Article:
EDIT TO ADD - 02:47 - PHE has made mistakes, but they're an executive agency under the Sec for Health. Primary care is largely intact, but the hospitals have stuggled, it's been variable from region to region, and they're now enjoying respite, but having spoken to several involved, they're hoping for the best, and preparing for the worst in future. I'd also add, for those worrying, that most of the powers granted are under the Public Health (Control of Disease) Act 1984, which was an Act to address the AIDS crises, and includes quite a lot of draconian powers. The government, would, however have been perfectly entitled to invoke the Civil Contingencies Act 2004 to deal with this, and they would, at the time have commanded the requesite votes the enable it, it grants the government virtually unlimited power, but they chose the public health route. As it stands, the contracts to run the 'Nightingale' hospitals have been extended until next March.

It is depressing, that I've reached the conclusion that the forum staff, and our helpers would have been better placed to deal with this pandemic.
 

LucyP

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Using death certificates is tricky as some will be wrongly recorded as covid and others will be wrongly recorded as not covid, but it is not easy, for the reasons already mentioned. Many people say the best measure is to look at the excess deaths we’ve had compared to previous years - the UK is not doing well when we look at it this way though!
 

Bill & Ted

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Even in normal non Covid times reporting on Death Certificates can be skewed. When my MIL died they put Diabetes Type 2 on her Death Certificate. We had to write to the hospital as she was Type 1 from when she was 23 years old post pregnancy complication and had Type 1 over sixty years! When we heard about reports of epidemic numbers of Type 2 diabetes within the population you do have to wonder just how accurate the data is. The same issue happened when my father who died within 24 hours after a fall. His death certificate stated Vascular Dementia, he did not have dementia, he died of pneumonia from the shock of the fall.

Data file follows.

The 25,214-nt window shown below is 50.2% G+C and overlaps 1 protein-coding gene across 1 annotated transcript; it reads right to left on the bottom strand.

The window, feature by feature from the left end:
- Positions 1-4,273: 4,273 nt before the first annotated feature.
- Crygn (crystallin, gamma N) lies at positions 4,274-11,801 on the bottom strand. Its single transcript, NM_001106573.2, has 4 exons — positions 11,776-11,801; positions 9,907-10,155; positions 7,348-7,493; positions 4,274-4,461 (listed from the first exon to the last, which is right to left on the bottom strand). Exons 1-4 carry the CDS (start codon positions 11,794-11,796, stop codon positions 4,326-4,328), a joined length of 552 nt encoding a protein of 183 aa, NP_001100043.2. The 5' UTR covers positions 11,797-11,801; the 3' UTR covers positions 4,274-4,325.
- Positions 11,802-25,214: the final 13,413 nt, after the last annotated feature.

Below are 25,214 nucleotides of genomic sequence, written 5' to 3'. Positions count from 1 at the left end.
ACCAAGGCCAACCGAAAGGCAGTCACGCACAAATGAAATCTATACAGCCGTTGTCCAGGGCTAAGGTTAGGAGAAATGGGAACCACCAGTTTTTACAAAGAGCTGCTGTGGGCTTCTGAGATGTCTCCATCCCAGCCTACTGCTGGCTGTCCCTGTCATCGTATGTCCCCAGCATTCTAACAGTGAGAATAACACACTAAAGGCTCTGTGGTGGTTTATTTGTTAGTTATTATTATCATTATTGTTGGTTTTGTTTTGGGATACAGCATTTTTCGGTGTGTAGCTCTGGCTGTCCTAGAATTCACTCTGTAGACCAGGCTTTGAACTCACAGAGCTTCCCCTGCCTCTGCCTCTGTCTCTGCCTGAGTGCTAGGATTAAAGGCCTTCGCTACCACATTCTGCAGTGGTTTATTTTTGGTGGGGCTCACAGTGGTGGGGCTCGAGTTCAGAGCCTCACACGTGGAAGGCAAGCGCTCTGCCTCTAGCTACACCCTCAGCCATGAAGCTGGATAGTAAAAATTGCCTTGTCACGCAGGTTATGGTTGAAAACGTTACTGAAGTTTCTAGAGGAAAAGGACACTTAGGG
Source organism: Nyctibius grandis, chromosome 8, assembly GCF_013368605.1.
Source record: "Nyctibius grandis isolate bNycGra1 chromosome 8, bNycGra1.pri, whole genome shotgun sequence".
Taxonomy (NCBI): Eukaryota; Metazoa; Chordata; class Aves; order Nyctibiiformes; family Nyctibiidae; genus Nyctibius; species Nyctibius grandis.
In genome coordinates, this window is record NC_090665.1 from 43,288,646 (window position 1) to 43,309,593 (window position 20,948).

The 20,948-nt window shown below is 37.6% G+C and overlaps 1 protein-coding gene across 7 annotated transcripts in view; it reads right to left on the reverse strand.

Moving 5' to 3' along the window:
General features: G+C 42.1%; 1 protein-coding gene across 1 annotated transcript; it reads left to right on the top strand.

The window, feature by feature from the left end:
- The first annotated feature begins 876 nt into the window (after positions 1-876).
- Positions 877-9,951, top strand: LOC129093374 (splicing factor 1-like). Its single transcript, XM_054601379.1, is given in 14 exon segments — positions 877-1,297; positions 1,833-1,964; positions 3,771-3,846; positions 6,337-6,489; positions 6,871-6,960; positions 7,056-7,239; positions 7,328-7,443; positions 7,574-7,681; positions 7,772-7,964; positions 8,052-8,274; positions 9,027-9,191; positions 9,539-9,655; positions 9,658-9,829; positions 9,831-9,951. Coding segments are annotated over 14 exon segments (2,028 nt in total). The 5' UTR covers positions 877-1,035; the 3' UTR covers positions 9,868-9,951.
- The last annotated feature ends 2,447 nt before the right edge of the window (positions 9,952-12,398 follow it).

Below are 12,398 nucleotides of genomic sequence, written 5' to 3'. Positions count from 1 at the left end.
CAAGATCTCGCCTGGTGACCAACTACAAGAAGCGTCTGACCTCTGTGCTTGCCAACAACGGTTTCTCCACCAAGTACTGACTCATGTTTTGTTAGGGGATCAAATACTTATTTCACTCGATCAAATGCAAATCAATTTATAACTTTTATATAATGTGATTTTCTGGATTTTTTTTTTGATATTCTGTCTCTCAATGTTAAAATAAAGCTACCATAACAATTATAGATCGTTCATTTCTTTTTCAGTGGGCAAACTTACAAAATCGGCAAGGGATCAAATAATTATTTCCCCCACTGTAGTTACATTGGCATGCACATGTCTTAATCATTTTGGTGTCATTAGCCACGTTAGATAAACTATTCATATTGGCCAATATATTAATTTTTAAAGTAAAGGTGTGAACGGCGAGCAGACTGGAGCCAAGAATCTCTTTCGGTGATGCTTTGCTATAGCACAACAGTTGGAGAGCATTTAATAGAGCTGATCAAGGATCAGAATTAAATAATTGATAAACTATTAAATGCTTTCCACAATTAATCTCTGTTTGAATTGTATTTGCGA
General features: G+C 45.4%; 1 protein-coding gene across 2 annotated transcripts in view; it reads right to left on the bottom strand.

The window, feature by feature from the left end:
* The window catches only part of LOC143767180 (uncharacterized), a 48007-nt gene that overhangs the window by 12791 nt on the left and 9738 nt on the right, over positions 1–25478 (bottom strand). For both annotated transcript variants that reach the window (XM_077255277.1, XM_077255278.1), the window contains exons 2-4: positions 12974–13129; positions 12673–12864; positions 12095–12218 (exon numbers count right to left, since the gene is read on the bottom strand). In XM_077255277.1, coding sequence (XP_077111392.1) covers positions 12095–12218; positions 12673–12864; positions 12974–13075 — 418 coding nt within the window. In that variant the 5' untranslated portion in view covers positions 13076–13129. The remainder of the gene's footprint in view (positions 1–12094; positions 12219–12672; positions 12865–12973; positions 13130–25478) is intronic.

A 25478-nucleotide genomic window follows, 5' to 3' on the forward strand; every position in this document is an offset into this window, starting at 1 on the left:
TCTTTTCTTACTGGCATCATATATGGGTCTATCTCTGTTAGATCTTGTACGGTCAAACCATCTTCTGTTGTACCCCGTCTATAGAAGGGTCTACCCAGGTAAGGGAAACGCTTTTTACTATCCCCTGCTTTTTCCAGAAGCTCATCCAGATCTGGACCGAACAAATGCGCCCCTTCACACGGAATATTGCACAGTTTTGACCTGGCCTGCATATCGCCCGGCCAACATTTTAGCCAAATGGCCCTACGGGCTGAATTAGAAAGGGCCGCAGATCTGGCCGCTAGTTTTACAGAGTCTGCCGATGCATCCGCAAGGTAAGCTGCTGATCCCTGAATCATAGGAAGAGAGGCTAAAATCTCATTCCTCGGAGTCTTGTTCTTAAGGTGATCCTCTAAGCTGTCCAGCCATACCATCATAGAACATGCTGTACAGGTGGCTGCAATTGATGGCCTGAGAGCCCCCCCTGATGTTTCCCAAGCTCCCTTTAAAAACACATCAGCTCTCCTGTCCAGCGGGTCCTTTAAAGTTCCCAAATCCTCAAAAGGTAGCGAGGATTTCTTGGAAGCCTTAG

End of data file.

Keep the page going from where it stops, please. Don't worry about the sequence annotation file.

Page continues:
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DM090820

On the news the other day, a man who died in a motorcycle accident was listed as Covid-19 death. He was tested positive for Covid-19 during an autopsy.
It happens, it's difficult to be statistically rigorous with the restrictions they have to operate under - a death certificate is usually a doctors informed opinion on the likely cause of death, and in 'peace time', another doctor has to agree with that cause - although there's an old medical joke, that if you can't think of a cause of death, just write asphixia, as all deaths are ultimately a result of it, whatever the primary cause. Death certificates only exist in English law to prevent murders going undetected, specifically poisoning, which there was a lot of hysteria about in the past.
 
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DM090820

He's clearly nervous, does this guy normally do public speaking before covid 19?
Yes, and on every occasion he's made an utter prat of himself - he's sort of a 'Tim Nice but Dim' character, he's not a political zealot, he's quite moderate, but he's very confident, but lacks the substance. To be honest I think the PM put him in the position to reward him for political support, as it's usually a very harmless cabinet post, the NHS has been reformed in a way so as to essentially be self-managing, to take the blame away from politicians, but I'm sure BJ would have loved to replace him when the seriousness arised- except a change of leadership in that role in the current situation would be politically difficult - although I don't like the man, Gove would have been a better choice to head the department, he's a very efficient administrator, and he would have been sure to be in full possession of the facts. Grayling is a typical example of the 'peter principle', however many times he's put in a new role he makes a complete disaster of it, but he's then promoted to another one - again it's because he's politically loyal. The Labour party do have their own versions of these individuals, of course.